Evolutionary biologists have theorized for some time now that grandmothers are responsible for our relatively long lifespans. The idea is that, by virtue of caregiving grandmothers, daughters were free to have more offspring. Consequently, selectional pressures favored proto-humans who had long lives — a trait that got passed down from generation to generation. Now, all this sounds great on paper, but it has completely lacked proof. Until now.
Postmenopausal longevity has baffled biologists for decades. Theoretically, it doesn’t make a whole lot of evolutionary sense for individuals to live beyond their child-rearing years. There must be some explanation, therefore, for why humans live way past their reproductive expiry date. This is why the so-called “grandmother hypothesis” has been a particularly exciting area of inquiry. It essentially suggests that grandmas “subsidize” their daughters’ fertility when they take care of their own grandchildren.
To prove this — or at the very least show that the theory is mathematically sound — University of Utah anthropologist Kristen Hawkes turned to the power of computer simulations. She began with the assumption that early humans had the same lifespan as chimpanzees (about 30-40 years), but then added such variables as the age at which a grandmother could start to take care of a grandchild, the resultant reproduction rate, mutation rates, and so on. After pressing the go button and allowing the process to unfold for generation upon generations, Hawkes’s simulation showed that the simulated proto-humans went from having a chimp-like lifespan to a human-like lifespan in less than 60,000 years. Specifically, her models revealed that the presence of caregiving grandmothers endowed her simulants with an additional 49 years of life after adulthood was reached (which contrasts to the 25 years found in chimps). And in fact, depending on the variables, it could have taken as little as 24,000 years.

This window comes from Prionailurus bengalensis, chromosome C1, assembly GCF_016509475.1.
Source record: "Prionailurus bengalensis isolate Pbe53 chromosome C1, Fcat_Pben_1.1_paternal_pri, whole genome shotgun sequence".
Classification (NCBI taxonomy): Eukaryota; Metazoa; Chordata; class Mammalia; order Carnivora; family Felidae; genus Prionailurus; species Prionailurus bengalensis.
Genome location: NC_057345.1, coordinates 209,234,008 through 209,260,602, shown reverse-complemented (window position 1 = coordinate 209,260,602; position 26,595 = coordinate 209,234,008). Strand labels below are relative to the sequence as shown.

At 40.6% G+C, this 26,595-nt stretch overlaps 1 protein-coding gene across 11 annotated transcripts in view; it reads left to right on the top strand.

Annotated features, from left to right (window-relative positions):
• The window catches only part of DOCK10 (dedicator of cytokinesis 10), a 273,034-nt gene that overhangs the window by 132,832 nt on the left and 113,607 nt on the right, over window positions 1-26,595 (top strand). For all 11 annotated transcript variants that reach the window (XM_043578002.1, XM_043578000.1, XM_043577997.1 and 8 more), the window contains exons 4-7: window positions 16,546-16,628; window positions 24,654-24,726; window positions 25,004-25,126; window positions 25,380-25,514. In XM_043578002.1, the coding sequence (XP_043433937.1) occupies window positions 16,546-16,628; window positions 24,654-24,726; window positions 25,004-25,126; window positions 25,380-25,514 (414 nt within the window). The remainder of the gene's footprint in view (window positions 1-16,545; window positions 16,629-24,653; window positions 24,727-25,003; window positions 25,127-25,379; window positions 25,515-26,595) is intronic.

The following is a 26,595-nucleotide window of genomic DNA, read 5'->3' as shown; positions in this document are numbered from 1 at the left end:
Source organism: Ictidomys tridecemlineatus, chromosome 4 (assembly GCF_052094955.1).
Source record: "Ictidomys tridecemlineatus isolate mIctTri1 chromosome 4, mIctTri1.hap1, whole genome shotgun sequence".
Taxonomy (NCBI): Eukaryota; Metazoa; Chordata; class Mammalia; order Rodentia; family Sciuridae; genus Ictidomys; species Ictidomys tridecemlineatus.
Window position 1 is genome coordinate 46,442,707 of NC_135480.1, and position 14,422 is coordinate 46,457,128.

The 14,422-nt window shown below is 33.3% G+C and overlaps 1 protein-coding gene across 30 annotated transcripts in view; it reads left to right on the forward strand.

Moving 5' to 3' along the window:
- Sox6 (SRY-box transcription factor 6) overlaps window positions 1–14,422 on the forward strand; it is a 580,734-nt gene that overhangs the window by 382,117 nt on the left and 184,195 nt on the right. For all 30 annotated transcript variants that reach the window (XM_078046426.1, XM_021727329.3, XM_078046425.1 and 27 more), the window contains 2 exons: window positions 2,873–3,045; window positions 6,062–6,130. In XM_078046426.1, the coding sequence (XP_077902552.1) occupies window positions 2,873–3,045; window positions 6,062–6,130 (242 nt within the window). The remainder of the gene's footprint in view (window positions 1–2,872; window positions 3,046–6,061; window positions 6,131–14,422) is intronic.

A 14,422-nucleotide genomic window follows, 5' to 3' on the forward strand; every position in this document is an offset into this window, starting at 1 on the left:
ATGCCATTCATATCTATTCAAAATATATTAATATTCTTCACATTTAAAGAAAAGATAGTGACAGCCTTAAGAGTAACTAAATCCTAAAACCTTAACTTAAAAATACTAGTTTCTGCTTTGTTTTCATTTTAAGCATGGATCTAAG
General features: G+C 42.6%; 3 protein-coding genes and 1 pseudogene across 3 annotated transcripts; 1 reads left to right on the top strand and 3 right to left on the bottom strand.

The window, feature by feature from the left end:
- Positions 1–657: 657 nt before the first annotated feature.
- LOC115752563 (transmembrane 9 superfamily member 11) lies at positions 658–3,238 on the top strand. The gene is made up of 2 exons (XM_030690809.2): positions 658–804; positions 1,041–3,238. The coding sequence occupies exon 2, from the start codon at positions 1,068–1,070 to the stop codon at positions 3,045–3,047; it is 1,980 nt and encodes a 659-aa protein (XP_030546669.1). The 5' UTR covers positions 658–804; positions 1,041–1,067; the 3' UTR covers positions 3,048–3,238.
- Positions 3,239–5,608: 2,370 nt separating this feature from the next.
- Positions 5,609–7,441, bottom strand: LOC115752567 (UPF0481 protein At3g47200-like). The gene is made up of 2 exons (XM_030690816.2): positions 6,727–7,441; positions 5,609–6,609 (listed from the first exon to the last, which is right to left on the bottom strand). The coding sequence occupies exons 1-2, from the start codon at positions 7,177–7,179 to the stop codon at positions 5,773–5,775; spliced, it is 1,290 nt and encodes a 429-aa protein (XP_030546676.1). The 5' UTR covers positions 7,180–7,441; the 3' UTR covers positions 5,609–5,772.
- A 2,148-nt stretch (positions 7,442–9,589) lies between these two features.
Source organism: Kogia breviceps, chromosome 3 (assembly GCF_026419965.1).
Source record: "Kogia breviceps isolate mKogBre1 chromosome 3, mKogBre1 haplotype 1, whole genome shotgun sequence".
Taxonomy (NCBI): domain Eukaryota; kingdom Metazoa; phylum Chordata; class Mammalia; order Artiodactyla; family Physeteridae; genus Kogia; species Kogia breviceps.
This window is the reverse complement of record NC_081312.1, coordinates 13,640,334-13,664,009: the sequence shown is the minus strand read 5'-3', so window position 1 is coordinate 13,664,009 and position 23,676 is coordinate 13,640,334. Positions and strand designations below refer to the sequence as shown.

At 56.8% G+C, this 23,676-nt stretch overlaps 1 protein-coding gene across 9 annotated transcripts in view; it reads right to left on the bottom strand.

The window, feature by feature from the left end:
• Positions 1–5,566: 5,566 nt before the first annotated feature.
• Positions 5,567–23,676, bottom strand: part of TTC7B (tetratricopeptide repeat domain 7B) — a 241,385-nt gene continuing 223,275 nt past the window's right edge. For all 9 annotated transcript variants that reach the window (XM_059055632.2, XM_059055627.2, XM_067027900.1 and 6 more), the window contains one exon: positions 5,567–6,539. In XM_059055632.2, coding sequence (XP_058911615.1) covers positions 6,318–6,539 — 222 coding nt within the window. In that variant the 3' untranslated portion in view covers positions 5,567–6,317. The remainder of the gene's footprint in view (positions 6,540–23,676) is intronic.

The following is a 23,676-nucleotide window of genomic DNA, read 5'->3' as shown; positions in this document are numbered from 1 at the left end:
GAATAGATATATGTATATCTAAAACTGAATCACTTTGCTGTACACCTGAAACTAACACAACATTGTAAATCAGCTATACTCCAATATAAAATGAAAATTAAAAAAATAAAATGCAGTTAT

In other words, Hawkes’s model showed that the presence of grandmothers doubled human adult-lifespan over a relatively short period of evolutionary time (essentially, a few thousand generations). Via io9